Results: Both MRI that were performed during those episodes of stroke-like lesion revealed areas of diffusion restriction, coexisting areas of high ADC. During the chronic phase, there was a regression of those changes. Proton spectroscopy showed the presence of lactate and reduction of N-acetyl aspartate peak in stroke-like lesion and the presence of lactate in apparently spared brain.

Conclusions: All alterations that were recorded strengthen the view that cytotoxic oedema can occur in stroke-like lesions. Thus, their presence should not weaken the possibility of MELAS, especially if those lesions affect the temporal, parietal and/or occipital lobes, or if they predominantly involve the cortical gray matter, spanning vascular borders and if proton spectroscopy reveals lactate peak in the apparently spared brain.
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December 2013

[Bilateral hyperintensity of the pulvinar and dorsomedial nucleus of the thalamus in sporadic Creutzfeldt-Jakob disease].

Acta Med Port 2012 2;25 Suppl 1:41-4. Epub 2012 Nov 2.

Serviço de Imagiologia, Hospitais da Universidade de Coimbra, Coimbra, Portugal.

Introduction: Creutzfedt-Jakob Disease (CJD) is a rapidly progressive neurodegenerative disease caused by prions. Early diagnosis and the determination of its form are epidemiologically important, with strong impact on public health. Bilateral pulvinar hyperintensity, either alone (pulvinar sign) or in association with the dorsomedial nucleus of the thalamus (double hockey stick sign) on T2, FLAIR and diffusion weighted imaging (DWI), is a criterion for the probable diagnosis of the variant CJD (vCJD). Bilateral hyperintensity of the caudate, putamina and cortex is the usual pattern found in the sporadic CJD (sCJD).

Objective: Analysis of the imaging aspects on a sCJD patient showing T2 hyperintensity of the pulvinar and dorsomedial thalamic nucleus, in order to assess the magnetic resonance imaging (MRI) accuracy in the discrimination between vCJD and sCJD, when this lesion pattern is present.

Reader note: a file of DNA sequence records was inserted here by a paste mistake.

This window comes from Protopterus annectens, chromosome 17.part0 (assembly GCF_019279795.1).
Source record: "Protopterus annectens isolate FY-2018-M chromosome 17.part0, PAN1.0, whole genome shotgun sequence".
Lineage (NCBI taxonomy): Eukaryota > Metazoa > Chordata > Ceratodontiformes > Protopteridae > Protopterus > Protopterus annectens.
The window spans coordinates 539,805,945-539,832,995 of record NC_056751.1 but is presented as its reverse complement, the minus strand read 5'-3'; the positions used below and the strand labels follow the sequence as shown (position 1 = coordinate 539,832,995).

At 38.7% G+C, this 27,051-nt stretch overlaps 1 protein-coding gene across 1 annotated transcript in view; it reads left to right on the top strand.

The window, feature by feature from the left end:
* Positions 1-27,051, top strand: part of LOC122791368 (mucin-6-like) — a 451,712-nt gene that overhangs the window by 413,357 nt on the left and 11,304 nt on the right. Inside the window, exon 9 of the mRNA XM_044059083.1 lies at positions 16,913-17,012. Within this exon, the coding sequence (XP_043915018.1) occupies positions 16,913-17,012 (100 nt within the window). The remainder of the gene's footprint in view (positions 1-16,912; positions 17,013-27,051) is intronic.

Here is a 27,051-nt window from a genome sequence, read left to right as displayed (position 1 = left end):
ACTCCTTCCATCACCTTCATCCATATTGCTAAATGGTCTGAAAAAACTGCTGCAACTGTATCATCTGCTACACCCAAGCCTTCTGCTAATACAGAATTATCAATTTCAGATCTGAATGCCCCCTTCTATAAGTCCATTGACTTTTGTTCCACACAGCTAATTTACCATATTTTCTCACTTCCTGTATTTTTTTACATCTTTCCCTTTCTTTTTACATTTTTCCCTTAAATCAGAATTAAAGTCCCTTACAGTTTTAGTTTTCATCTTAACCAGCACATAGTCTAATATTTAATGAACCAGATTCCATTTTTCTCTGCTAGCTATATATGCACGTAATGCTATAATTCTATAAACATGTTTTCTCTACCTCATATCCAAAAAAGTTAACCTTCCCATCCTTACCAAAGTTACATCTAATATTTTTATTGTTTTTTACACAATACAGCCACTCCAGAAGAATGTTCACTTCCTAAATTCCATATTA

Methods: We performed a MRI on a 62-year-old female with definitive diagnosis of sCJD made by anatomopathologic study of the brain tissue. Qualitative analysis of MRI, including DWI, T2 and FLAIR sequences, as well as lesional patterns found.

Results: Brain MRI showed hyperintensity of the caudate, putamina, pulvinar and dorsomedial nucleus of the thalamus, in DWI, T2 and FLAIR sequences; hypersignal of the caudate and putamina was greater than the signal intensity of the thalami. Hyperintensity of the hippocampus and frontal, temporal and parietal cortex were more obvious in FLAIR and DWI.

Comment: Hyperintensity of the pulvinar and dorsomedial nucleus of the thalamus on sCJD may complicate the differential diagnosis with vCJD. True pulvinar sign and double hockey stick sign, consistent with vCJD, must only be considered if the hyperintensity is greater than signal intensity of the caudate and putamina.
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December 2013

Amplified and homozygously deleted genes in glioblastoma: impact on gene expression levels.

PLoS One 2012 28;7(9):e46088. Epub 2012 Sep 28.

Centre for Neuroscience and Cell Biology, University of Coimbra, Portugal.

Background: Glioblastoma multiforme (GBM) displays multiple amplicons and homozygous deletions that involve relevant pathogenic genes and other genes whose role remains unknown.

Methodology: Single-nucleotide polymorphism (SNP)-arrays were used to determine the frequency of recurrent amplicons and homozygous deletions in GBM (n = 46), and to evaluate the impact of copy number alterations (CNA) on mRNA levels of the genes involved.

Principal Findings: Recurrent amplicons were detected for chromosomes 7 (50%), 12 (22%), 1 (11%), 4 (9%), 11 (4%), and 17 (4%), whereas homozygous deletions involved chromosomes 9p21 (52%) and 10q (22%). Most genes that displayed a high correlation between DNA CNA and mRNA levels were coded in the amplified chromosomes. For some amplicons the impact of DNA CNA on mRNA expression was restricted to a single gene (e.g., EGFR at 7p11.2), while for others it involved multiple genes (e.g., 11 and 5 genes at 12q14.1-q15 and 4q12, respectively). Despite homozygous del(9p21) and del(10q23.31) included multiple genes, association between these DNA CNA and RNA expression was restricted to the MTAP gene.

Conclusions: Overall, our results showed a high frequency of amplicons and homozygous deletions in GBM with variable impact on the expression of the genes involved, and they contributed to the identification of other potentially relevant genes.
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http://journals.plos.org/plosone/article?id=10.1371/journal.pone.0046088PLOS
http://www.ncbi.nlm.nih.gov/pmc/articles/PMC3460955PMC
March 2013